The deal implicitly legitimizes Iran as a member of the community of nations, and may allow it a freer hand to continue other negative activities in the region beyond the nuclear program, including supporting Assad in Syria, and backing Hizbullah's terrorist activities.
        There seems to be no agreement among the P5+1 when it comes to the endgame. The guidelines in the deal regarding the endgame are not very promising because they implicitly recognize the Iranian right to enrich and that sanctions will be fully lifted, but do not clearly address the concerns of Israel and many others in the region: Will the agreement really take Iran significantly back from the capacity to breakout to nuclear weapons through the dismantlement of core components in its program?
        Israel is now fixing its sights on the end of the six months and will start a dialogue with the U.S. on the desired endgame. A very likely scenario is that there will be no deal and talks will continue beyond the six months. Facing a strung out process will put Israel in a dilemma of deciding if and when to intervene. Brig.-Gen. (res.) Michael Herzog served as head of the Strategic Planning Division of the IDF and worked with four ministers of defense as senior military aide and advisor, and chief of staff. (BICOM)
  • Iran Looks Beyond the Nuclear Talks - Michael Segall
    Supreme Leader of Iran Ayatollah Ali Khamenei's statements convey that Iran does not really need the negotiations. Iran does not come to the nuclear negotiations out of weakness, but, indeed, from a position of strength, and rather than having anything to lose from the talks, it only stands to gain from them, as it did in the interim agreement. Iran's considerations in coming to the negotiating table are its assessment of America's declining regional and international status and its own expanding reach.
        The West must ensure that by the end of the negotiating process, Iran will not have a breakout capacity toward a nuclear bomb, and the countries subject to the threat emanating from Iran must goad the West in this direction if it shows hesitation. IDF Lt.-Col. (ret.) Michael (Mickey) Segall is a senior analyst at the Jerusalem Center for Public Affairs and the Terrogence Company. (Institute for Contemporary Affairs-Jerusalem Center for Public Affairs)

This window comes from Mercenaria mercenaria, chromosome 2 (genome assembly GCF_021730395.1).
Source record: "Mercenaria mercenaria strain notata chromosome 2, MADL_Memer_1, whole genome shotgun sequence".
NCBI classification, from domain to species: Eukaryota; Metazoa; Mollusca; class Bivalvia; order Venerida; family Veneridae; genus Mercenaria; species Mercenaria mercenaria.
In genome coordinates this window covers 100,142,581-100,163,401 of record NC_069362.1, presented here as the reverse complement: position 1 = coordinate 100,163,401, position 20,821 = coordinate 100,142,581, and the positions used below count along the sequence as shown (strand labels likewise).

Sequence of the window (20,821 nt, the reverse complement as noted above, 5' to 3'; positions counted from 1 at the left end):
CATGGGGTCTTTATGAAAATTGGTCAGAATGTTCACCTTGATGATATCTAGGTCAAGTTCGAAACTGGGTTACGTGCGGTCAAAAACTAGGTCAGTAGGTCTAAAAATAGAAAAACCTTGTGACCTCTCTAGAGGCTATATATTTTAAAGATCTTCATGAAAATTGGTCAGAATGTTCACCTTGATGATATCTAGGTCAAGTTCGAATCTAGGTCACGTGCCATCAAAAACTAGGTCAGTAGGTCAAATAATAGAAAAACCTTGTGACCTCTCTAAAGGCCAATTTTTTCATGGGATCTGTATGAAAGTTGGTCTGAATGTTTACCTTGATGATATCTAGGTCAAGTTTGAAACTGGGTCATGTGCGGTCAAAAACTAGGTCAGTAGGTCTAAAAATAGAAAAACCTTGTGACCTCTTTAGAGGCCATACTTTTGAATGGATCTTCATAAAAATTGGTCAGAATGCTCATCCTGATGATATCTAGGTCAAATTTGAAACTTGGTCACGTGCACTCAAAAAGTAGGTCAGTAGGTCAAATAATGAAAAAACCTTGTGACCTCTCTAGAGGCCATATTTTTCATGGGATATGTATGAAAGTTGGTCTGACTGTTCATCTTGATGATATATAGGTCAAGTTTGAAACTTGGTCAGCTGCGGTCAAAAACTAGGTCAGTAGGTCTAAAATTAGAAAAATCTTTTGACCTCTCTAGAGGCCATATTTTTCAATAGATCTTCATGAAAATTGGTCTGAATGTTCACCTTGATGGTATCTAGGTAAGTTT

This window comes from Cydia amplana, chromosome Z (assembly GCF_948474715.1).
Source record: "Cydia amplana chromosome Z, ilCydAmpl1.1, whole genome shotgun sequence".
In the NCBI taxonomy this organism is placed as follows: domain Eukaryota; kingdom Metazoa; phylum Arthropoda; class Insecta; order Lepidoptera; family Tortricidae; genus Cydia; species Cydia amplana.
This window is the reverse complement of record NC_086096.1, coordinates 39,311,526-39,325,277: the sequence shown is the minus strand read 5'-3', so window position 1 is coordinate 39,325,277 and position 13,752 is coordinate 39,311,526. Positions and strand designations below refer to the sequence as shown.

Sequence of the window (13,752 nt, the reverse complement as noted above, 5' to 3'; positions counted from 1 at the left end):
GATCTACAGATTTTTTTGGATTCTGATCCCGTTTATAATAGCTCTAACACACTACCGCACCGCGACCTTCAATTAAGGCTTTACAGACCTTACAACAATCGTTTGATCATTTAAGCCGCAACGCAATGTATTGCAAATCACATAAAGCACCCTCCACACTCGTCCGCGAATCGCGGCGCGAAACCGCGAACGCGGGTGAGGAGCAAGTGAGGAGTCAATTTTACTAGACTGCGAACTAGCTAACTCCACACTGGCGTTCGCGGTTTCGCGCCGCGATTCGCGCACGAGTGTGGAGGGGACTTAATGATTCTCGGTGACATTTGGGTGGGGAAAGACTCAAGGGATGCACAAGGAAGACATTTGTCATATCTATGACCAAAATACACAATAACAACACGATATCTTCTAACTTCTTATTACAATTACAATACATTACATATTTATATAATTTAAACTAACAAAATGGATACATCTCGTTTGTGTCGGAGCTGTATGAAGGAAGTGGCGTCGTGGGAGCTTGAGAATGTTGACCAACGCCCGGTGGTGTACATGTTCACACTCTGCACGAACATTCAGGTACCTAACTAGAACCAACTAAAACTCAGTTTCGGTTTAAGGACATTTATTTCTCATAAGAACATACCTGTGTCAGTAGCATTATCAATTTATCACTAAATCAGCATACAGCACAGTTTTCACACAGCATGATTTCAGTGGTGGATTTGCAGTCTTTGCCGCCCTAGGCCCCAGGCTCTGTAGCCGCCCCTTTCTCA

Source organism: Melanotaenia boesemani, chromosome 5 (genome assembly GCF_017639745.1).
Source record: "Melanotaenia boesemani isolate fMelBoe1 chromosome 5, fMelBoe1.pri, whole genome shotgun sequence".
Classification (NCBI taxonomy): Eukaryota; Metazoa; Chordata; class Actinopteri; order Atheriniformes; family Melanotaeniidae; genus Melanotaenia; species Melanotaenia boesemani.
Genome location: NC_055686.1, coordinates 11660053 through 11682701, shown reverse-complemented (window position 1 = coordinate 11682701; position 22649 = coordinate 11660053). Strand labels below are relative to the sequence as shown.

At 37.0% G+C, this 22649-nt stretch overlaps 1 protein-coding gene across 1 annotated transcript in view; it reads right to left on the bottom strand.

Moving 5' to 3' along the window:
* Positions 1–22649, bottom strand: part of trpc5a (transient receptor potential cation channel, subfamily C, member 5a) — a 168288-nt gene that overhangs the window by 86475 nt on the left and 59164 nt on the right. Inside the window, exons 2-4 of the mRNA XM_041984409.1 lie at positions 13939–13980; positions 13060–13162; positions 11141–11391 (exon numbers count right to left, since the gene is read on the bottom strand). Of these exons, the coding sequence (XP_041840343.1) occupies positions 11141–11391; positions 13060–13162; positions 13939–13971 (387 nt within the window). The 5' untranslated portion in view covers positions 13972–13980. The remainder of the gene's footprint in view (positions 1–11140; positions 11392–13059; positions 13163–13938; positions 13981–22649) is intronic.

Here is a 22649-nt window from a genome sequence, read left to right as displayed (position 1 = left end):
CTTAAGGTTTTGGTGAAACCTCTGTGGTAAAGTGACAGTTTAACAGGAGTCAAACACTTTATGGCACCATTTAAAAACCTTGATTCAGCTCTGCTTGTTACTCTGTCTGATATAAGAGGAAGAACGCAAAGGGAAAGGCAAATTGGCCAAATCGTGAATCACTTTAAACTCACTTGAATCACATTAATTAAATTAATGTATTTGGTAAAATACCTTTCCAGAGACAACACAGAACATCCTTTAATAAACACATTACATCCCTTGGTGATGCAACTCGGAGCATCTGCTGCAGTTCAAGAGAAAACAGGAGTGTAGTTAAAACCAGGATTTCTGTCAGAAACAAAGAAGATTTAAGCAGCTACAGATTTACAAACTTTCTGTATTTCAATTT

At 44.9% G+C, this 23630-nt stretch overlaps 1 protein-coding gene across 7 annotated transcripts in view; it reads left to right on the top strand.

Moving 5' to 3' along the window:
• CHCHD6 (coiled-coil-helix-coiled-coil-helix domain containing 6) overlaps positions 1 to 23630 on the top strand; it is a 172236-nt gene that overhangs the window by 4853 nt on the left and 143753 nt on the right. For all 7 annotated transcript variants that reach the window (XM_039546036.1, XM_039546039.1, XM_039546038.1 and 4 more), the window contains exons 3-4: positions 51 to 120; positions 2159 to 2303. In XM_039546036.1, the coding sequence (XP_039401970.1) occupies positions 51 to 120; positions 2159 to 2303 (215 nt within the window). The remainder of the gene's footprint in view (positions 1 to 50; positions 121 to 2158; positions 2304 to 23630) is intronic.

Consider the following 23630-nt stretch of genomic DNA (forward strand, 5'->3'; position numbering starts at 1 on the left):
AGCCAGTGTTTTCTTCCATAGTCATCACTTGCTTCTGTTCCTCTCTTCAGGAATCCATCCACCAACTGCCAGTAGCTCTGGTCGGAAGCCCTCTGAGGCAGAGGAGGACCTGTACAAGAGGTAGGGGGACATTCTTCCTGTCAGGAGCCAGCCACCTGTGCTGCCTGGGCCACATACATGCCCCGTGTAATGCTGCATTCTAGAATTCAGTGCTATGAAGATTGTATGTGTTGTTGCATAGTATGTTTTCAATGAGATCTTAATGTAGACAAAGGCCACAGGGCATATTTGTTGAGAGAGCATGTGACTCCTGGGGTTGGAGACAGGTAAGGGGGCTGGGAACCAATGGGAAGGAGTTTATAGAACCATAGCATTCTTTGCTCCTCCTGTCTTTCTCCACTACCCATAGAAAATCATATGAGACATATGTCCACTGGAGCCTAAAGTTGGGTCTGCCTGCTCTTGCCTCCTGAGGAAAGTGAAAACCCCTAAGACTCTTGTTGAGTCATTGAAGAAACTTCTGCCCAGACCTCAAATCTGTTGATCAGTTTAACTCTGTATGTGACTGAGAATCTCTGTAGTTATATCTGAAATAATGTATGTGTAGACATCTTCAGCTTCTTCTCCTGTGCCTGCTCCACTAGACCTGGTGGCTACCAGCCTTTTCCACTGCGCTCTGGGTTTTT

• Iran Wins on Points - Aaron David Miller
    Does Iran want a deliverable nuclear weapon? Sure it does. The idea that the mullahs have abandoned permanently their quest to acquire a nuclear weapons capacity or that any agreement - interim or final - will provide ironclad assurances that they have done so is an illusion. Unless Iran crosses the President's redline of actually acquiring a nuclear weapon, the Obama administration is going to go to extreme lengths to avoid attacking Iran.
        When Kerry is congratulating Javad Zarif, Iran's top negotiator, on a Geneva agreement and there's little to celebrate with Bibi, you know the Iranians have scored more than a few points. Let's hope the U.S. and the other members of the P5+1 can do better the next time around. The writer, a vice president at the Wilson Center, is a former adviser to U.S. secretaries of state on the Middle East. (New York Daily News)

The Iran Interim Deal: Let the War of Interpretations Begin - Emily B. Landau (Ha'aretz)

  • In negotiations for a comprehensive deal, the Iranians can be expected to challenge what was agreed and continue to haggle over the terms, while pressing the P5+1 to agree to further sanctions relief. Already there are two texts of the agreement, one released by the White House and one by the Iranian Foreign Ministry, and they are not identical.
  • Iran's strategy is still to get maximum sanctions relief for the absolute minimum nuclear concessions. The only truly revolutionary change is that for the first time in over a decade Iran is at the table actually looking for a deal. It cannot get sanctions relief without cooperating with the international community. This leverage is the most precious asset the P5+1 have, and it cannot be given up for less than a truly comprehensive deal.
  • Many accuse Netanyahu of being contrary, not willing to join the celebrations. But why are the international negotiators not voicing similar concerns as Netanyahu on the technical questions? Netanyahu's positions on these issues are actually in line with the long-held positions of the international community - even codified in a string of UN Security Council resolutions.

    The writer is a senior research associate at the Institute for National Security Studies in Tel Aviv.